Additional Book Information
Series: NYRB Classics
Publication Date: January 5, 2021
by André Gide, translated from the French by Damion Searls, preface by Dubravka Ugresic
An NYRB Classics Original
André Gide is the inventor of modern metafiction and of autofiction, and his short novel Marshlands shows him handling both forms with a deft and delightful touch. The protagonist of Marshlands is a writer who is writing a book called Marshlands, which is about a reclusive character who lives all alone in a stone tower. The narrator, by contrast, is anything but a recluse: He is an indefatigable social butterfly, flitting about the Paris literary world and always talking about, what else, the wonderful book he is writing, Marshlands. He tells his friends about the book, and they tell him what they think, which is not exactly flattering, and of course those responses become part of the book in the reader’s hand. Marshlands is both a poised satire of literary pretension and a superb literary invention, and Damion Searls’s new translation of this early masterwork by one of the key figures of twentieth-century literature brings out all the sparkle of the original.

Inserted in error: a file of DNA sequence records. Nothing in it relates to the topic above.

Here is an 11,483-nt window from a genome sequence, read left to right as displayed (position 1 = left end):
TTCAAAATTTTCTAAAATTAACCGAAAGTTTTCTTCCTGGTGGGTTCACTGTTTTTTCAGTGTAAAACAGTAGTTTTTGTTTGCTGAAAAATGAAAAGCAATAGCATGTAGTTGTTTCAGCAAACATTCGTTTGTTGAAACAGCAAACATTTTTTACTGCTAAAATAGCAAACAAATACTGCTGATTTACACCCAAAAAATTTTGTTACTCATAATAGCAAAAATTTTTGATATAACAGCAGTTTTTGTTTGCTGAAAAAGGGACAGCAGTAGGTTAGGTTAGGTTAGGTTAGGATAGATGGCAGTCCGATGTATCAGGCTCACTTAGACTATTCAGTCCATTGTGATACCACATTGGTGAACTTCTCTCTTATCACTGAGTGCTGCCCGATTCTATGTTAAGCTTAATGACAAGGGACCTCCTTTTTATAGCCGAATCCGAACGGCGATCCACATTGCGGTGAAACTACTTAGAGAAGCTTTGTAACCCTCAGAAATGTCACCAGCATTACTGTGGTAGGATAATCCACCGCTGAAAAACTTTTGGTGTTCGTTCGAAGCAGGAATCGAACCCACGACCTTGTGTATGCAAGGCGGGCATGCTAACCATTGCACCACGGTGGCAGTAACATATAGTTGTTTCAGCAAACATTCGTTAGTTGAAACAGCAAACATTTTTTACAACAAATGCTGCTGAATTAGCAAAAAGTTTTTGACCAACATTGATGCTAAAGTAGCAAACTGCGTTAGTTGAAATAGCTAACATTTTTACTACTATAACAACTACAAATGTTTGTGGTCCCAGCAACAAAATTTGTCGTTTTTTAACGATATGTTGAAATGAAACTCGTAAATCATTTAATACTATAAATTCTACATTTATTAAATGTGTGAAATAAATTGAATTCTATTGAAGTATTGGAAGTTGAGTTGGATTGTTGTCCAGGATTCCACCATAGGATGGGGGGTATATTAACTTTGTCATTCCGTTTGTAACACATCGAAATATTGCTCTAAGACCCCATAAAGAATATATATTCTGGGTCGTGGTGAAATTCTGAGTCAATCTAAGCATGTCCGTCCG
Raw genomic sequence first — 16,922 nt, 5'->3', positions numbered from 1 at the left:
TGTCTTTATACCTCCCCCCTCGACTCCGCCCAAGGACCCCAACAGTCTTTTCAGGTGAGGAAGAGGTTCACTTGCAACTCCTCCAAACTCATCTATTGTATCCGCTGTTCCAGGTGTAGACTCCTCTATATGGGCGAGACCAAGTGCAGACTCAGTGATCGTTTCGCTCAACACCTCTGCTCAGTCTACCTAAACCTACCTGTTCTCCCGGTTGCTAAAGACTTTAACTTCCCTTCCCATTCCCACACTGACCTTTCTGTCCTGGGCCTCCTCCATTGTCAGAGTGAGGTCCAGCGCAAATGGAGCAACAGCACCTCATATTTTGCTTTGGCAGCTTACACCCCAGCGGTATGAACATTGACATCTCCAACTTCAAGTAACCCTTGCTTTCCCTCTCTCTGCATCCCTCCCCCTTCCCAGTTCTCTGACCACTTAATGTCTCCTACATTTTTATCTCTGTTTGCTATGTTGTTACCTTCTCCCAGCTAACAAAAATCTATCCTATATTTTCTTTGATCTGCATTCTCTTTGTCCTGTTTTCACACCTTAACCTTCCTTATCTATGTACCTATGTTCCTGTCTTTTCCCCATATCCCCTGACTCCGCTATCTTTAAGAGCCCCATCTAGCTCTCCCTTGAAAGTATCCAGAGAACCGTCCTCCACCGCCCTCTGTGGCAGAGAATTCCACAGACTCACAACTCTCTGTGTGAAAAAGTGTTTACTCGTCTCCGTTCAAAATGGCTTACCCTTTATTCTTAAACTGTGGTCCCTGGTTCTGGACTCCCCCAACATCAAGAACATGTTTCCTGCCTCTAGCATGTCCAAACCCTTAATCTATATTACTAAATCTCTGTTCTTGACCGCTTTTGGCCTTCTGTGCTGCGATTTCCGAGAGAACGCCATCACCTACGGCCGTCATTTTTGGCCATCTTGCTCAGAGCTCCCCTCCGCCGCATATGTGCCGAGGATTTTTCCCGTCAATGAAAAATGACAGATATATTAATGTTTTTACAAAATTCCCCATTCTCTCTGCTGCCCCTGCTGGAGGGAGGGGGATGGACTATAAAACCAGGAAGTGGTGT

I don’t understand a single thing in Marshlands. Did I write the book?
Marshlands is one of the few books I would rewrite word for word as my own, if I could.
Gide’s 1895 novel Marshlands . . . in the lightest, most Parisian way foreshadows the 20th-century preoccupation with intertextuality, books-within-books, perilously shifting levels of reality and the blurring between genres—between autobiography and fiction, for instance, or essay and récit.
—Edmund White, London Review of Books